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ResLife releases plan to fill Duncan

Rohan Anand | Tuesday, November 13, 2007

The Office of Residence Life and Housing has announced it will fill the new male dorm, Duncan Hall, through a lottery system. The dorm is scheduled to open in August 2008.

In addition to the standard group of approximately 80 freshmen who will enter Duncan next year, current students will be asked to bid for the remaining beds via a lottery system that will run early next semester, said Jeff Shoup, director of Residence Life.

If fewer students apply for the lottery than are needed to fill the dorm, the remaining spaces will be filled with freshmen and transfers, Shoup said.

“Clearly, we’re not assuming that this will happen,” he said. “But we have to make plans for either way – which is that either a bunch of people will apply or that nobody applies.”

Shoup also said Residence Life has been tallying the number of students visiting its Web site on Duncan and is “pleased” with the interest that has been indicated by the visitor count.

“We’re continually updating the site,” he said. “One of the newest additions is a webcam that has been set up on one side of McGlinn that refreshes every 10 seconds with the construction developments.”

Residence Life plans to relieve overcrowding in male dorms with the construction of Duncan, which will house approximately 234 men on three levels, Shoup said Friday.

“We’re glad to see that the overcrowding issue will be solved by moving some beds out of [male dorms] and moving them into Duncan,” he said.

Students are currently living in forced quads designed to accommodate only three students and forced five-person rooms deigned to accommodate four students, he said.

“Fortunately, that will change soon,” he said.

During the past few years, an influx in male students choosing to remain on campus has forced ResLife to convert some of the study lounges in Siegfried, Knott, Keough and O’Neill halls into quads and triples. Duncan will restore three of these study lounges in each dorm. Other dorms operating at full capacity, such as Dillon, Morrissey, Alumni and Zahm, will also see more free space thanks to Duncan.

The Observer reported Aug. 31 that the University’s 27 residence halls are at 104 percent capacity, This means beds have been squeezed into forced triples, forced doubles and converted study spaces in all 13 women’s dorms and most of the men’s residence halls.

The dorms have been above 100 percent capacity for the past five or six years, said Scott Kachmarik, associate director of Residence Life.

The Aug. 31 report also noted that the University has plans to build another new male residence hall and two new female residence halls, each of which will supply about 250 new beds.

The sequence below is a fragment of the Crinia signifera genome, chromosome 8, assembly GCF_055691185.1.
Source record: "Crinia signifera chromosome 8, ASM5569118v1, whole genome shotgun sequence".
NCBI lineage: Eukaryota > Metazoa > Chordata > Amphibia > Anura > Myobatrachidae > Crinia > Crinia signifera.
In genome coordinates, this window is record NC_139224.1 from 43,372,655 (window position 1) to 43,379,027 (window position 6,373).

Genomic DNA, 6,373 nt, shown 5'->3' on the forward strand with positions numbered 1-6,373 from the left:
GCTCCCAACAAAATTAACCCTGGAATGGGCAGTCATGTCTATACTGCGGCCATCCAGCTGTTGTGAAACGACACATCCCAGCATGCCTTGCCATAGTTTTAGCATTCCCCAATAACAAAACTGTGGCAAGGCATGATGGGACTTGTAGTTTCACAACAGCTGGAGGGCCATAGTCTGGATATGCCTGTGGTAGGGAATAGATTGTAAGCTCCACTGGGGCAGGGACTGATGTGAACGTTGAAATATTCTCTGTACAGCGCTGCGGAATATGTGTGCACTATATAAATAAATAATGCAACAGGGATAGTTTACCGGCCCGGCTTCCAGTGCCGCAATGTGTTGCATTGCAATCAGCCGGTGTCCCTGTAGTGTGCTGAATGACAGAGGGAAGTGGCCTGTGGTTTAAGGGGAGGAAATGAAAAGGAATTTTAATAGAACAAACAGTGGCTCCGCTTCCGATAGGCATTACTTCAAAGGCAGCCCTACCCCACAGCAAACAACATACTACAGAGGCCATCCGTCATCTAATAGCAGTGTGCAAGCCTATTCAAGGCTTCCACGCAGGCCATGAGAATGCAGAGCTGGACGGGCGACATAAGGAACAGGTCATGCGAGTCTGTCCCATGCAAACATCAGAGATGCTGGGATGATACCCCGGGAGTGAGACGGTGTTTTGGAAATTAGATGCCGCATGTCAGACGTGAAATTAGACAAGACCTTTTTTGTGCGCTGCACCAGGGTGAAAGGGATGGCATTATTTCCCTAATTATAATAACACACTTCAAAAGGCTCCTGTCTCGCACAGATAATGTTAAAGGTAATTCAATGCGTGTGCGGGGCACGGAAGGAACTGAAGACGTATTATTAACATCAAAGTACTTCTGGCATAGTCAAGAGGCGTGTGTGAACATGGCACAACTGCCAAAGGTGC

When completed, Duncan will offer residents a variety of rooms – including singles, doubles, triples, and quad. Some dorm rooms, called “super-doubles” and “super-quads,” will have bay windows and personal bathroom facilities.

Shoup said the plan to move students into Duncan is two-phased. Students will have from Jan. 28 to Feb. 7 to fill out applications to enter the first phase of the Duncan Hall lottery. They must indicate which type of room they want to live in and the names of the people with whom they want to live.

Then, on Feb. 8, Residence Life officers will draw 150 to 160 winning lottery tickets from those students selected for the initial round. Students will be selected in groups as all-or-none in order to ensure that groups of friends are not split up.

“To win this lottery, we take you in as a group, just like in the football tickets lottery,” Shoup said.

Selection in the initial lottery, however, will not be binding. If students decide to decline their winning numbers for whatever reason, they will be permitted to do so.

For those winning students who decide to remain in the lottery, the second phase of the lottery process will take place Feb. 25, which will model the lottery system that most on-campus dorms use for room selections. Students will be able to choose their rooms based on numerical rankings within the winning numbers. They will be divided into separate groups depending on the type of room their groups selected on their initial application.

“We’re still trying to develop the technology that ranks the groups of people selected to bid for singles, doubles, super-quads, etc. in Duncan for the second round,” said Shoup.

Registration for room selections for all other dorms on campus will take place shortly after the first phase of Duncan’s lottery, lasting from Feb. 11 to Feb. 25. This is several weeks earlier than in previous years and was a move designed as a contingency plan in case the first phase of the Duncan lottery was unsuccessful, Shoup said.

“If fewer than 150 people apply for the first round, then we will probably end up filling the majority of spaces with freshmen or transfers,” he said. “However, we will also use the second phase of the lottery as a back-up plan for residents in other dorms who might not have gotten the room picks they wanted during the regular dorm room selection.”

Shoup added that if this were to happen, students will be able to negotiate with their rectors to allow some flexibility in achieving the most desirable plan for them.

Shoup did not say whether any students would be forced to move from their previous residence hall to Duncan Hall.

Dorm features such as mascot, hall tax figures, dorm color, and sister dorms have not been determined, he said.

A Residence Life committee is looking into how to select Resident Assistants for Duncan Hall, Shoup said.